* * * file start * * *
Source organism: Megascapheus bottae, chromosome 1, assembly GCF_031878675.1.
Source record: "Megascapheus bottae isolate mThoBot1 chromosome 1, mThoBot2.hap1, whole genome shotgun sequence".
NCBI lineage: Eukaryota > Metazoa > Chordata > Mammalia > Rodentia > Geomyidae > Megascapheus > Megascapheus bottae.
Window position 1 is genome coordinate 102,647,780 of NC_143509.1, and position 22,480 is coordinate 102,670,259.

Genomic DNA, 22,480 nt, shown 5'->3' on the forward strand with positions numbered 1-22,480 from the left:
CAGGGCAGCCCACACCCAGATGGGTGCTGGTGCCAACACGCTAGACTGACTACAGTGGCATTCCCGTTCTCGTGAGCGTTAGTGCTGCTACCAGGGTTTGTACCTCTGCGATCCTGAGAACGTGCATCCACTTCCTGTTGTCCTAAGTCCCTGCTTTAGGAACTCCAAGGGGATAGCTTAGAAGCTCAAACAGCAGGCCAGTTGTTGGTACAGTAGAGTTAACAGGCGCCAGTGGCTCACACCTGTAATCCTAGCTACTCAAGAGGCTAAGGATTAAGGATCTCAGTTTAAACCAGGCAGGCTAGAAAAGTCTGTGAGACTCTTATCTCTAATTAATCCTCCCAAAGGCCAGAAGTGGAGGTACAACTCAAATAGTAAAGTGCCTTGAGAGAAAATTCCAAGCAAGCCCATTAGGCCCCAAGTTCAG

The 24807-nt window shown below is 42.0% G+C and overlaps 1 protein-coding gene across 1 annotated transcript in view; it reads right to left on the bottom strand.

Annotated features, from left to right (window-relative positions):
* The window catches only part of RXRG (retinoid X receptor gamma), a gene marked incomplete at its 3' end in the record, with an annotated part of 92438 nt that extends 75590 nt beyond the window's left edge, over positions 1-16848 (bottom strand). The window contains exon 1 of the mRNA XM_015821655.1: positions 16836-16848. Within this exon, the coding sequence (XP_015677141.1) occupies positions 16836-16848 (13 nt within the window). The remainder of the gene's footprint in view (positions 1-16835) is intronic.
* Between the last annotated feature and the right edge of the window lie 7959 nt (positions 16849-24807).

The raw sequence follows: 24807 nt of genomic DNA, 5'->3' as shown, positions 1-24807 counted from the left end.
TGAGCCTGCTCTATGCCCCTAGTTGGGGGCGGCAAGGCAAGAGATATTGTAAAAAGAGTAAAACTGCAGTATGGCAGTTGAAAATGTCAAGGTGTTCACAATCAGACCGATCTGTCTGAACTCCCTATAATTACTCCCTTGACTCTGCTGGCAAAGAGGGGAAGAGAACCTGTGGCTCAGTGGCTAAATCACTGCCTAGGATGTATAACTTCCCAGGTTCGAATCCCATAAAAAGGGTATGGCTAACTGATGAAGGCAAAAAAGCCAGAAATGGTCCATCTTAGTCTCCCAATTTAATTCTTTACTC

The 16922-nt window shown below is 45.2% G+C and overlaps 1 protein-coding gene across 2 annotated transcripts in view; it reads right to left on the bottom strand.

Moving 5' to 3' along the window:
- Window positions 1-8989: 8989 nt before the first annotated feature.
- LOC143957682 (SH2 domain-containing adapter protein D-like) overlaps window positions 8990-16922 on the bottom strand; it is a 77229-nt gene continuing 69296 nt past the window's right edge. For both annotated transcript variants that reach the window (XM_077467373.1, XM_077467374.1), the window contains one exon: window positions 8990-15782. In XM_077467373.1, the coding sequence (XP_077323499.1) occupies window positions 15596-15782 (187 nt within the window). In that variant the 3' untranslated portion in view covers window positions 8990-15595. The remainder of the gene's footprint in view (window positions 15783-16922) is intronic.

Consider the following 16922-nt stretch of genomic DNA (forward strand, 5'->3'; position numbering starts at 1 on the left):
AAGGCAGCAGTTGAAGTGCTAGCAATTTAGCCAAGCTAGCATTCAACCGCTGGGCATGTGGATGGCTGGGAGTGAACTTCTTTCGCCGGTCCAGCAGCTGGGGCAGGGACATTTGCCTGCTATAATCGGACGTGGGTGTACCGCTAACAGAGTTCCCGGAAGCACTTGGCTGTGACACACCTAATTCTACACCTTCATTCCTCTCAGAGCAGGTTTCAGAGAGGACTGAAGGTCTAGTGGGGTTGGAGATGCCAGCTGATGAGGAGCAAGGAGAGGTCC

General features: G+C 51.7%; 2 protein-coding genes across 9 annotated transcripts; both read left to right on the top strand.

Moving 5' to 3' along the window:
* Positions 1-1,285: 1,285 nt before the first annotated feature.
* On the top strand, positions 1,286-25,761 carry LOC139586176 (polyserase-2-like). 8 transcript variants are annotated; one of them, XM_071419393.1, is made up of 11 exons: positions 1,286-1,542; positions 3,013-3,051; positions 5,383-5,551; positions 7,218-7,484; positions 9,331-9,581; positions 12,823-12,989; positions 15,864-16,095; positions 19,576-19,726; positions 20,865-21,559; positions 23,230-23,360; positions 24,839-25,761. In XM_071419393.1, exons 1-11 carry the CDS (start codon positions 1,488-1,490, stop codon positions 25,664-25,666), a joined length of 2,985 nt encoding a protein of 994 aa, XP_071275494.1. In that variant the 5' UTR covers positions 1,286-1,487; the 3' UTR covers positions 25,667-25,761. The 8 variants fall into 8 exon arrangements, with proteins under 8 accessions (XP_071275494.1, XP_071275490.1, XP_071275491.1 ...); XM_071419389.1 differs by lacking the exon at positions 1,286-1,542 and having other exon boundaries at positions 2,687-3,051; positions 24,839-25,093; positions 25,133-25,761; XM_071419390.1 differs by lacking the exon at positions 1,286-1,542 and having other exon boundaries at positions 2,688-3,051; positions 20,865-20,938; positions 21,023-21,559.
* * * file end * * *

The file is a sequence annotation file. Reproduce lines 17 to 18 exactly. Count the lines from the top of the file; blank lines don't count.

Consider the following 16922-nt stretch of genomic DNA (forward strand, 5'->3'; position numbering starts at 1 on the left):
AAGGCAGCAGTTGAAGTGCTAGCAATTTAGCCAAGCTAGCATTCAACCGCTGGGCATGTGGATGGCTGGGAGTGAACTTCTTTCGCCGGTCCAGCAGCTGGGGCAGGGACATTTGCCTGCTATAATCGGACGTGGGTGTACCGCTAACAGAGTTCCCGGAAGCACTTGGCTGTGACACACCTAATTCTACACCTTCATTCCTCTCAGAGCAGGTTTCAGAGAGGACTGAAGGTCTAGTGGGGTTGGAGATGCCAGCTGATGAGGAGCAAGGAGAGGTCC